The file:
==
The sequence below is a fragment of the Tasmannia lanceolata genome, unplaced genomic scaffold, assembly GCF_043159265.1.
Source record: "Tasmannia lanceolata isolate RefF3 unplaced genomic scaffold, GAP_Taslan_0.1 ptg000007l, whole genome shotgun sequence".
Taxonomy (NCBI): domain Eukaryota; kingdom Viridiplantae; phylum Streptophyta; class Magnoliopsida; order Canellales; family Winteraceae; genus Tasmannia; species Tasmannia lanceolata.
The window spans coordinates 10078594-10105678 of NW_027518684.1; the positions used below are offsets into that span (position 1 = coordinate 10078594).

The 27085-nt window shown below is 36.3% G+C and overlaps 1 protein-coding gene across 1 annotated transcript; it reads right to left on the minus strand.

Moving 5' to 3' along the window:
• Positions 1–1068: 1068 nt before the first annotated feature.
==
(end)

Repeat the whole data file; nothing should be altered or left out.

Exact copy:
The sequence below is a fragment of the Tasmannia lanceolata genome, unplaced genomic scaffold, assembly GCF_043159265.1.
Source record: "Tasmannia lanceolata isolate RefF3 unplaced genomic scaffold, GAP_Taslan_0.1 ptg000007l, whole genome shotgun sequence".
Taxonomy (NCBI): domain Eukaryota; kingdom Viridiplantae; phylum Streptophyta; class Magnoliopsida; order Canellales; family Winteraceae; genus Tasmannia; species Tasmannia lanceolata.
The window spans coordinates 10078594-10105678 of NW_027518684.1; the positions used below are offsets into that span (position 1 = coordinate 10078594).

The 27085-nt window shown below is 36.3% G+C and overlaps 1 protein-coding gene across 1 annotated transcript; it reads right to left on the minus strand.

Moving 5' to 3' along the window:
• Positions 1–1068: 1068 nt before the first annotated feature.